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June 26, 2020 10 min read

When you are starting to workout at the gym for the first time it can be a little intimidating. You walk into a space dominated by fitness junkies and bodybuilders using equipment that looks totally foreign. Still, despite their impressive physiques, the reality is that those buff builders and junkies started in the same place you are. There was a time when they walked into a gym somewhere and didn’t know where to begin or even how to use the equipment. For most people starting out, the biggest hurdle is just diving in. This guide will help you do just that. 

Fitness is Personal 

A gym workout routine can be as unique as you are and usually that is what you want. Different people have different goals in the gym and no two bodies are the same. Some people want to lose weight and get toned while others want to bulk up into large heavy lifting bodybuilders. You also have to keep in mind that genetics, age, and personal health play a large role in how your body will respond to a workout. Some people gain muscle quickly, others struggle to even shed a pound from their wastes, and others struggle to gain a pound. 

As a baseline, functional fitness is a goal that everyone can and should pursue. You should be able to dash up a couple of flights of stairs or carry your heavy luggage through an airport without being totally winded. Beyond that, fitness becomes what you want it to. Whether weight loss, strength training, or something else is your goal there is a way to get there that is right for you. 

Working out at a gym isn’t the only way to reach your goals either. Some people make amazing progress with bodyweight exercises alone, some rely on practices such as Yoga, and others simply set up a small gym at home with free weights. Because fitness is so personal that means there are no totally right or wrong answers on how to go about it.

It is important to start with a clear fitness goal in mind though so you have something to aim towards. That will also help you decide what kind of workout program you need to be doing. With this article, we will go over a great generalized full-body workout to get you started but as you advance you will want to change the regimen to fit your needs.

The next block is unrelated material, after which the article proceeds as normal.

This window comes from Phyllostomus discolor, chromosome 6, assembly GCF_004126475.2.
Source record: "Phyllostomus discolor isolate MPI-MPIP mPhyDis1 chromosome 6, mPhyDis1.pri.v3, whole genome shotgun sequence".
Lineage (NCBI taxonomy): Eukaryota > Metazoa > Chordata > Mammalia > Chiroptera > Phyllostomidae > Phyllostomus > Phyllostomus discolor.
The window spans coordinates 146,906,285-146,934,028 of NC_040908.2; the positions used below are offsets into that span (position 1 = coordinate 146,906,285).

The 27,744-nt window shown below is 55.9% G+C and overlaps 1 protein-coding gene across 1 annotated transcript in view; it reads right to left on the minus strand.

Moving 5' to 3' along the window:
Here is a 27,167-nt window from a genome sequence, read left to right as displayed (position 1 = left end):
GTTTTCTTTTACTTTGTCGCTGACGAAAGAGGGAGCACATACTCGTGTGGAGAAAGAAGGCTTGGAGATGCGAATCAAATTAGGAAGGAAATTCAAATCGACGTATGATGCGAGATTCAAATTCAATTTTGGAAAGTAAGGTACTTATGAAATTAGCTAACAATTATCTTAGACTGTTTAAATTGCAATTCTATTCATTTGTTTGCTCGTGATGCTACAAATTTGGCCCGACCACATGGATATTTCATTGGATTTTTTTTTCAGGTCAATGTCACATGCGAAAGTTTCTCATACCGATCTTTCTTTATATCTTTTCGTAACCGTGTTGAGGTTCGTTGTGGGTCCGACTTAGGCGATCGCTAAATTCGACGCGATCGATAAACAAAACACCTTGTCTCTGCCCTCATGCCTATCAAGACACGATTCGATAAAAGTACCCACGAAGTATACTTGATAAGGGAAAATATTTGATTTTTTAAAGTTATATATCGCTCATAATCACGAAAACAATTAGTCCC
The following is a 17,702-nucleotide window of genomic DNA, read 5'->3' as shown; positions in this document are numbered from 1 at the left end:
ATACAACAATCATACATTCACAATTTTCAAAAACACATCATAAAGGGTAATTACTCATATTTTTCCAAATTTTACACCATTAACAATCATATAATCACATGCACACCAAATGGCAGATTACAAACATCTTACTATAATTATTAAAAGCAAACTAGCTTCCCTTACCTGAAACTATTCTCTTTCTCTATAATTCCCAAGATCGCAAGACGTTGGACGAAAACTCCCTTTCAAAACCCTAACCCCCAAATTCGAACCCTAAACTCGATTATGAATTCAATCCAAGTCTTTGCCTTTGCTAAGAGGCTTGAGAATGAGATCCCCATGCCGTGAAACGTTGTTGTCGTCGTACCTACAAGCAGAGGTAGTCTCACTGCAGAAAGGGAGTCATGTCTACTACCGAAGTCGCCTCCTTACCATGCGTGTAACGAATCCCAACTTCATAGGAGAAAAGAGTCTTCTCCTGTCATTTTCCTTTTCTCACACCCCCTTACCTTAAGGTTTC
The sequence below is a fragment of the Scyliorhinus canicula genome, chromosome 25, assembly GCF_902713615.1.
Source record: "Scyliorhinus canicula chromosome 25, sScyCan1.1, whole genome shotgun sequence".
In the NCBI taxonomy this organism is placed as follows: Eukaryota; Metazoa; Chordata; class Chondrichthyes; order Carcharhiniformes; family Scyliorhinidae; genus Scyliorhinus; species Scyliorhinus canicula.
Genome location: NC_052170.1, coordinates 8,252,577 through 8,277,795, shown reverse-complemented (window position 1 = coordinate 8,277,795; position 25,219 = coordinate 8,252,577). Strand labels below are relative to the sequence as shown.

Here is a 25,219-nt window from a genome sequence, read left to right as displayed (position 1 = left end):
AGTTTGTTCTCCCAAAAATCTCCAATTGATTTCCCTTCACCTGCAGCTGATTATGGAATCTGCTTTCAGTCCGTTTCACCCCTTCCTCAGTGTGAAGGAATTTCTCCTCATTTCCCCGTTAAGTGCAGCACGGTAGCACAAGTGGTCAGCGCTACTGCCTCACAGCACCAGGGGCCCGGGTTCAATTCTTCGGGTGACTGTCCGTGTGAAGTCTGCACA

A man working out in a gym.

Some Fitness Basics 

You might be wondering when we are going to get to the gym machine workout routine but fitness is more than just going through the motions at the gym. Many articles about gym routines cut to the chase and list a simple ten-step exercise routine to get you started. If you are just starting out that isn’t enough. Too many people dive headfirst into the gym without understanding how personal fitness is or what it really takes to achieve certain goals. These people start with a ton of energy and then burn out two weeks in. 

One of the most important parts about fitness that many gym routine articles miss is that what you eat, or don’t eat, is part of your workout routine. The keyword here is routine, this is something you regularly do. A gym workout routine actually begins before you go to the gym and continues after you leave. The lifestyle you keep and the types and quantity of food you consume will have a huge impact on the results you get from the gym. 

If you want to lose weight and get more toned that usually means you will need a better balance between the calories you burn and the calories you take in. Healthy, well-balanced meals with fruits, vegetables, adequate-protein, and not too many carbs are essential. You don’t necessarily need to count your calories but you should generally be burning off more than you consume. Exercises like running, rowing, biking, and swimming can really help burn off calories.